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New data confirm European transportation habits are much greener than those in US cities

Kaid Benfield

Posted October 27, 2011 in Curbing Pollution, Living Sustainably, Solving Global Warming

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  European Mode Share Map in use (via European Platform on Mobility Management)

It is no secret that the United States is one of the most car-dependent cultures in the world.  In data from 17 countries published by The National Geographic Society in 2009, only five percent of Americans surveyed used public transportation daily, and only seven percent reported taking public transportation at least once a week.  61 percent of Americans reported that they never use public transportation.

Internationally, however, 25 percent of respondents reported using public transportation daily, and 41 percent reported using it at least once a week. 

In both cases the international sample was five times or more as likely to use transit as Americans.  Even Canadians are more than twice as likely to report weekly or more transit usage than Americans; Russians are over ten times more likely.  shopping center parking lot, suburban virginia (by: Mrs. Gemstone, creative commons license)In another part of the study, Americans were found to walk or bicycle regularly only half as much as the full international average.

For the US, I reported some city-by city comparisons of commuting habits based on 2008 data.  As would be expected, New Yorkers were the most likely to take transit to work (54.8 percent) and the least likely to drive alone (23.3 percent).  Washingtonians were number two in both categories (35.7 percent and 37.2 percent, respectively).  Residents of Boston and Washington were the most likely to walk to work (14 percent and 12 percent).  At the other end of the spectrum, fewer than one percent of residents of Oklahoma City take transit to work.  Collectively, an overwhelming majority of American city residents (74 percent) drive alone to work.

A new, interactive website launched by the European Platform on Mobility Management displays easily retrieved data for individual European cities.  (The Platform is a network of European governments, represented through their transport ministries and organized as an international nonprofit organization headquartered in Brussels.)  Not all European cities are represented (at least not yet), but many are.  For example, here's what I found just looking at the three cities shown on the map at the top of the post:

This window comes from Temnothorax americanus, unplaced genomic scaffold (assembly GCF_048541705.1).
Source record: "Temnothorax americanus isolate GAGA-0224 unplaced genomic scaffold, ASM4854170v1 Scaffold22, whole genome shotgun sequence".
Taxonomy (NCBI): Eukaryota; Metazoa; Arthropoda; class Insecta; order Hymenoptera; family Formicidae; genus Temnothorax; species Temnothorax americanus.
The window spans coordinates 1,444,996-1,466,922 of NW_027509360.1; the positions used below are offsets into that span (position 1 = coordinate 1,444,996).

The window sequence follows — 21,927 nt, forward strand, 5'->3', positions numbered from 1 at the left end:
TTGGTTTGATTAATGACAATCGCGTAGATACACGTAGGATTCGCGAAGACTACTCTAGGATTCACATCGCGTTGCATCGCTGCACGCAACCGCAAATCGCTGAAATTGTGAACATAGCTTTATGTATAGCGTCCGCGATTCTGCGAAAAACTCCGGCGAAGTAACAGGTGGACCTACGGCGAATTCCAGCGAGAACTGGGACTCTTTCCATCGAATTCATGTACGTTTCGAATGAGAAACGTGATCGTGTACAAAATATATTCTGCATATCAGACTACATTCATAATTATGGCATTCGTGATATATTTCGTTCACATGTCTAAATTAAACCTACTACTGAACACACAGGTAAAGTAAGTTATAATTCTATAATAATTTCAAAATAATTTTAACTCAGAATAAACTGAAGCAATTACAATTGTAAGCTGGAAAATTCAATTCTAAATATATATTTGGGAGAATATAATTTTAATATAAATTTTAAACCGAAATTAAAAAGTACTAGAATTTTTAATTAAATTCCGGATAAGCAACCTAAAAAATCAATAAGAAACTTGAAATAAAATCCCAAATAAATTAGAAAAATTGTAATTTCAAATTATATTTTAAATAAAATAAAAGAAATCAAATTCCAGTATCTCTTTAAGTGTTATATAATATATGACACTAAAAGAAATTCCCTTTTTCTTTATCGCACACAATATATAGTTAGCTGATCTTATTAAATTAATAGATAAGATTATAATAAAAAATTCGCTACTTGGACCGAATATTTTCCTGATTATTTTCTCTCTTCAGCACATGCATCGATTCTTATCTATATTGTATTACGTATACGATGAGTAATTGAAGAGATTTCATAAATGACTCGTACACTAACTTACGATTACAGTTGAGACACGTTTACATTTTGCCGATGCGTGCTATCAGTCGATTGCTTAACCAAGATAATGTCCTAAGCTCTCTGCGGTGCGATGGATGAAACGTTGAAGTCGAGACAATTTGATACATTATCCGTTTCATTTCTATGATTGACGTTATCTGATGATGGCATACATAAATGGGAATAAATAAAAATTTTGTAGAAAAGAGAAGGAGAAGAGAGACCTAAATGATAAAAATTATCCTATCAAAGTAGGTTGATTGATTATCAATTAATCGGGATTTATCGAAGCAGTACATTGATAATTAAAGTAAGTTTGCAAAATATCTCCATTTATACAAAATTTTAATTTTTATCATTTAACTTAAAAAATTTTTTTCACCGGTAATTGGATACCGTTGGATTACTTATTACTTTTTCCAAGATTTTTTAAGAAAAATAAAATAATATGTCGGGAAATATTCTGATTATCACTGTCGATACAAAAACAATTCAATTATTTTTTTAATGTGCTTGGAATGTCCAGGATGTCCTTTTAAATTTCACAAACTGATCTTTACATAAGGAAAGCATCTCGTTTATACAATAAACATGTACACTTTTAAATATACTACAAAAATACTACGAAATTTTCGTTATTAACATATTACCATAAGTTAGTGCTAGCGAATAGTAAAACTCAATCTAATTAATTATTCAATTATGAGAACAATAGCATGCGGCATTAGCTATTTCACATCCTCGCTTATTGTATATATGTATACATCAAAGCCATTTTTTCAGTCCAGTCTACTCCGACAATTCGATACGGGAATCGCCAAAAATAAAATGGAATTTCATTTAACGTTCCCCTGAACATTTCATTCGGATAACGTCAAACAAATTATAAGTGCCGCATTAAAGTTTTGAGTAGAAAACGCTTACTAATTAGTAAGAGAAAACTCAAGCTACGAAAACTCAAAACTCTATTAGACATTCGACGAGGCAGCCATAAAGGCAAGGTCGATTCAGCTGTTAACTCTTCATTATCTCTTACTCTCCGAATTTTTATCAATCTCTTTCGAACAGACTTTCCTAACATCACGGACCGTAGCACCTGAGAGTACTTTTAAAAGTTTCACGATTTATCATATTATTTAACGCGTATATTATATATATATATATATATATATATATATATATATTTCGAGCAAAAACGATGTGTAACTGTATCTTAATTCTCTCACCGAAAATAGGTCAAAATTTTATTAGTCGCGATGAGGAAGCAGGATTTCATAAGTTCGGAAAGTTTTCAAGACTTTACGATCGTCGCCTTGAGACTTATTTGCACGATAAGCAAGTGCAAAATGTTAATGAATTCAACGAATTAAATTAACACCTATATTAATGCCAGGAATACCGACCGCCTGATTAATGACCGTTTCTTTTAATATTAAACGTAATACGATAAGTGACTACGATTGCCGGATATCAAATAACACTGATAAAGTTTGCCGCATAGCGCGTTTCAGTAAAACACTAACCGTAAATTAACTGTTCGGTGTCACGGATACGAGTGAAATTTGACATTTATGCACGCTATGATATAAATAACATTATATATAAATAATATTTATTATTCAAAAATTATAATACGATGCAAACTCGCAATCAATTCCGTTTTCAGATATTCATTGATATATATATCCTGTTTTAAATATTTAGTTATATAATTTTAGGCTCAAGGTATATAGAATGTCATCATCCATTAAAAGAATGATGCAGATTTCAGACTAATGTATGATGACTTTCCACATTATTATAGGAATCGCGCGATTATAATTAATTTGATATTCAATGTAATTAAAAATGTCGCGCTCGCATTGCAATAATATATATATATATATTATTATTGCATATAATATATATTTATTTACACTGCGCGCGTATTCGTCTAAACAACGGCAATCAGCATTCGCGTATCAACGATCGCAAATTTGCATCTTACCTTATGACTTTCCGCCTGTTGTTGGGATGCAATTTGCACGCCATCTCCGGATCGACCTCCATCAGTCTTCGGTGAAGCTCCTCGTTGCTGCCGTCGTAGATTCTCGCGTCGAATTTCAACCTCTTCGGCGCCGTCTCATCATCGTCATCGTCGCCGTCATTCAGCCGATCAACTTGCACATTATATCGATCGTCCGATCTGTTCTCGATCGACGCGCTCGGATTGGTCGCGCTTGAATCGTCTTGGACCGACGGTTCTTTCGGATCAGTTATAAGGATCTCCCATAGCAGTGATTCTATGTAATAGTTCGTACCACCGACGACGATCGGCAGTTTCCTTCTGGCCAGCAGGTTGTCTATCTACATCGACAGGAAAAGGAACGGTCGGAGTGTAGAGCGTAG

• The share of walking trips as a portion of the total is about twice as high in London and Zurich as in even the top American cities;
  • public transit, Amsterdam (by: Daniel Sparing, creative commons license)New York's transit share compares favorably to those of the three European cities, but five to seven times as many residents of London, Zurich and Sofia use transit regularly as do Americans as a whole;
  • A majority of residents prefer driving only in Sofia, and there only 52 percent do, as compared to 74 percent of residents in typical larger American cities. 

The good news is that analysts now have a convenient new source to turn to for comparative data on transportation habits in various cities.  The bad news, for Americans, is that our own transportation habits are environmentally pathetic by comparison, using far more oil, emitting far more carbon, and requiring far more expensive infrastructure, than those of Europeans.  Unsurprising, I suppose, but not exactly uplifting.  We are moving in the right direction, it seems, as I wrote yesterday, but we have a lot of catching up to do.

The European database appears very much a work in progress.  There are important cities yet to be included (Rome, Barcelona), and some of the interactive features are clunky.  Eric Britton of World Streets points out some of the limitations in an article introducing the system, though he is positive as to its usefulness and potential.  There are ways for users to submit additional data.  But the site is already useful and interesting, and likely to get better over time.

Move your cursor over the images for credit information.

Kaid Benfield writes (almost) daily about community, development, and the environment.  For more posts, see his blog's home page.

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Comments

Don BabeOct 27 2011 02:46 PM

Kaid,
You have missed some of the great benefits of using transit. Cost is a huge benefit. In my case it is at least $50 a week cheaper to use transit than the car. The other benefit I did not expect from using transit is the social interaction. Everyone has a story of the bad company on public transport but that is definitely the exception. I have a set of acquaintances that I regularly catch up with on the bus that I would not come across in any other way. They are not my best friends but I enjoy discussing all manner of things with them on the 20 minutes a day we are together. Cars are insular, you recognise other cars but don't know the people driving them. Using the bus is definitely my transport of choice.

Kaid @ NRDCOct 27 2011 04:17 PM

Don - You raise an excellent point, one that I have covered extensively in the blog (for example, here) over time.

And, having met some of my very best friends while taking transit, I couldn't agree more!

Comments are closed for this post.

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Switchboard is the staff blog of the Natural Resources Defense Council, the nation’s most effective environmental group. For more about our work, including in-depth policy documents, action alerts and ways you can contribute, visit NRDC.org.

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